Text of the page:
This year, students and teachers are returning to school against the backdrop of one of our country’s most exciting events – a presidential election. Every four years, the election provides the perfect opportunity to show young people how our government works, and to equip them with the skills they need to effectively participate in it.
But we must seize this nationwide “teachable moment.”
High-quality civic learning used to be a staple of every state’s education system, but today, many have pushed it aside to make more room for math, science, and language arts instruction. This has created a civic education and engagement crisis among our young people.
Simply put, they do not know the underlying principles of American democracy.
The most recent National Assessment of Educational Progress (NAEP) shows that our country’s eighth graders do not understand our democratic system of government, a trend that has endured over the past few administrations of the examination.
According to this test, known as the Nation’s Report Card, only 18% of these students are proficient in history, and fewer than a quarter are proficient in civics. Worse still, fewer than one-third of students tested knew that “the government of the United States should be a democracy” is a political belief shared by most people in this country. The same proportion could not correctly identify the historical purposes of the Declaration of Independence.
Without this fundamental knowledge, today’s young people are ill-equipped to run our republic when the time comes for them to inherit it.
We are already seeing the effects of this civic educational malpractice: The Center for Information and Research on Civic Learning and Engagement (CIRCLE) at Tufts University has shown that only 19.9 percent of 18- to 29-year olds cast ballots in the 2014 elections. That was the lowest youth turnout rate ever recorded in a federal election.
This is a disgrace.
Every young person needs to learn how our government works at the national, state, and local level, and how he or she can be a part of it.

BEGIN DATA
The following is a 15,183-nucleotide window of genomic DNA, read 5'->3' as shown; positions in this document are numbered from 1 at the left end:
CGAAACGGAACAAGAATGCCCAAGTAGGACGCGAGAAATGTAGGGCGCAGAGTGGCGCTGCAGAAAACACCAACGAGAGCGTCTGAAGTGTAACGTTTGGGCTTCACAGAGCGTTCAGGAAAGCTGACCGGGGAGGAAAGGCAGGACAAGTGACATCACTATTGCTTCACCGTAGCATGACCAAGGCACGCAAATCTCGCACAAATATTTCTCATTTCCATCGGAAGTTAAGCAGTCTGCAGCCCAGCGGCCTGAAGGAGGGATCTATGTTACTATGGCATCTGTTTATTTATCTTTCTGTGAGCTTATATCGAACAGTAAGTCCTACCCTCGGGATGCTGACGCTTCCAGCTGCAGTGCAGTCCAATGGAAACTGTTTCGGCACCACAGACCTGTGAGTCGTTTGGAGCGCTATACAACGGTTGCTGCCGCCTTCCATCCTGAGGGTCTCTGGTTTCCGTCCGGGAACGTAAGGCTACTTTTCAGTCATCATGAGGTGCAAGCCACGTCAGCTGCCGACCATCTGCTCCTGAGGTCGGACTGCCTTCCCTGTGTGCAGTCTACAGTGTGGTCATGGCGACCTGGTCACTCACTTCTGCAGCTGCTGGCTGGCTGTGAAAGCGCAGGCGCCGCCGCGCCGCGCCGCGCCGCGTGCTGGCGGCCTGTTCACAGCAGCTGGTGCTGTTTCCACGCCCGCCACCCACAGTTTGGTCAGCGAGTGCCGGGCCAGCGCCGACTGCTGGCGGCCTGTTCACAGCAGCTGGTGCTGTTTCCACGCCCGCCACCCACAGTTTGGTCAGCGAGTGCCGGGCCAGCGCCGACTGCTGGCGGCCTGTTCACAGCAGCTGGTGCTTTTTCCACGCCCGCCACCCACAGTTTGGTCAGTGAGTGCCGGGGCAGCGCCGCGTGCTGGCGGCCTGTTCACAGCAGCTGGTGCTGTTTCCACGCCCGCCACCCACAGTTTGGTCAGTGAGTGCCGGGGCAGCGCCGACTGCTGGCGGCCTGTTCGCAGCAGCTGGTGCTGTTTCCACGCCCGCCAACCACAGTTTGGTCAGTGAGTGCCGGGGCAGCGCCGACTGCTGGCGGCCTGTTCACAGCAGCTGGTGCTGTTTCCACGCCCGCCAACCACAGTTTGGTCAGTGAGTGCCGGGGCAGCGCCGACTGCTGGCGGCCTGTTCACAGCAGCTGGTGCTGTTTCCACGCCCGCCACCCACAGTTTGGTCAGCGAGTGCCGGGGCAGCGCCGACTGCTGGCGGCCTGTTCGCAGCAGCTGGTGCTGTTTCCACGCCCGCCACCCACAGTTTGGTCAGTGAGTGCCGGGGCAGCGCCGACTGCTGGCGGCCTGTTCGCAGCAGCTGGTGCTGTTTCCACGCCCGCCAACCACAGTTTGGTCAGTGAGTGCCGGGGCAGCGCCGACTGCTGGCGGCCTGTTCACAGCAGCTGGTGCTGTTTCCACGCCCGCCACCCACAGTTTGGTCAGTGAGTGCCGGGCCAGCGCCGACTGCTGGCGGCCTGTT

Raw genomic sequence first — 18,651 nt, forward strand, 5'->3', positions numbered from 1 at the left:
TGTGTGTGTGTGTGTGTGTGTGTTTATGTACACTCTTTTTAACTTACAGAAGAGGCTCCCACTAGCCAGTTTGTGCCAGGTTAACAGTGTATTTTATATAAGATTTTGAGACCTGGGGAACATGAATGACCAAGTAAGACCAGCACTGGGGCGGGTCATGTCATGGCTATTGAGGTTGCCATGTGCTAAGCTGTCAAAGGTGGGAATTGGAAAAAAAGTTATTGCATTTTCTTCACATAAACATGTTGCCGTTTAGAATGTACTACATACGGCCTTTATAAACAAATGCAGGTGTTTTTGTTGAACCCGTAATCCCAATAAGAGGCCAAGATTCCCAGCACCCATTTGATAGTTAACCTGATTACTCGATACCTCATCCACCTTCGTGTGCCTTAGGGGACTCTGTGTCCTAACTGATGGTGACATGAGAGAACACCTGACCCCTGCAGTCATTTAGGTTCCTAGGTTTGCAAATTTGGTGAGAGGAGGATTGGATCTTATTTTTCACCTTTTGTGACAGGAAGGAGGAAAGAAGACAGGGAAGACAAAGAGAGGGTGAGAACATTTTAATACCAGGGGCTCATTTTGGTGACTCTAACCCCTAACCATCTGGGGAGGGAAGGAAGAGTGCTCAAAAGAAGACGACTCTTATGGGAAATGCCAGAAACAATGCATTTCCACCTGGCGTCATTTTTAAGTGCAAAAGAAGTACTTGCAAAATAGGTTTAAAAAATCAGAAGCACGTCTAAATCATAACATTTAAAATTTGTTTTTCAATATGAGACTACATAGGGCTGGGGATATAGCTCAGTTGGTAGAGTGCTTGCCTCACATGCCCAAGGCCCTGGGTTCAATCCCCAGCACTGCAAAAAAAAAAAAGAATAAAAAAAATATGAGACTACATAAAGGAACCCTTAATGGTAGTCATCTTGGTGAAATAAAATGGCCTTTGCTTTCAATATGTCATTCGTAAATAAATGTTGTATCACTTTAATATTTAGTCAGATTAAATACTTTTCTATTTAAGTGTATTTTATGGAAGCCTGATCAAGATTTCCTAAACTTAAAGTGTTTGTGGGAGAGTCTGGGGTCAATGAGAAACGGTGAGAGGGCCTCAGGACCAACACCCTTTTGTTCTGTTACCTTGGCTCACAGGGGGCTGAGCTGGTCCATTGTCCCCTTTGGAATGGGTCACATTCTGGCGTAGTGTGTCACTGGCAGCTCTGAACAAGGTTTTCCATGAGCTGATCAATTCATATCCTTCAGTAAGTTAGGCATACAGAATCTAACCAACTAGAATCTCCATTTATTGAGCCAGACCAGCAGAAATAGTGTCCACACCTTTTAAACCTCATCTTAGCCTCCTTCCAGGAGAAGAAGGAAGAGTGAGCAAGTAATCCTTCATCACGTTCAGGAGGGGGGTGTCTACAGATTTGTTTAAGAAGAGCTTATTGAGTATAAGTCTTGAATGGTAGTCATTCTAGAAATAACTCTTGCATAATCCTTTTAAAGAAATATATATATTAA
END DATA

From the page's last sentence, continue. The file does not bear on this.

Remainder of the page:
But more textbooks, lectures, and worksheets are not the answer. If we’re going to inspire young people to become involved, we must look to innovative alternatives. Many wonderful new programs exist, and we must support them.
For example, iCivics teaches students how government works through immersion in a game called Win the White House. Win the White House challenges players to run their own presidential campaign. It teaches kids how the election works by letting them take charge. They create a candidate, debate the issues, and execute a 50-state media and fundraising strategy, all to earn those critical 270 electoral votes.
Policy leaders have correctly recognized the importance of science, technology, engineering, and math to prepare our nation’s students for the jobs of the future. But if we ignore civics and social studies, we risk our very system of government. Civic education cannot be an afterthought.
Citizenship is a skill that must be taught with the same energy and devotion we give to reading, math, and the pursuit of scientific knowledge. Sure, all students must learn these other important subjects, but they must also learn how our government works, and how they can participate in it; they must learn how they can accomplish things themselves.
We know that more focus on civics can have an almost immediate effect. In states such as Florida, which passed a mandate requiring a middle school civics course and assessment, student performance has improved each year since it was fully implemented in 2014. Whereas nationally 23 percent of students showed proficiency in civics on the NAEP exam, some 65 percent of Florida middle school students graded out as proficient on Florida’s state civic exam. We expect that number to grow.
While most states still have some sort of civics requirement, the amount and quality of civics teaching is far from adequate, and usually focuses on factual knowledge. Unless more states follow Florida’s lead and create a movement to promote greater access to robust civic education, students are not going to learn what they need to know about how our government works so that they can one day run it.
There shouldn’t be anything that we care more about than educating our nation’s young people about our government. Good civic education will help them exercise their vote, and participate in our democracy, in an informed manner. It is our job to find better, more innovative ways to reach them. The future of our republic depends on it.
This post is made possible by the courtesy of iCivics, which was founded by Justice Sandra Day O'Connor in 2009. iCivics teaches students how government works by having them experience it directly. Through their games, the player steps into any role – a judge, a member of Congress, a community activist fighting for local change, even the President of the United States – and does the job they do. Educational video games allow for concepts to happen to us. They convey information while teaching skills for effective civic engagement.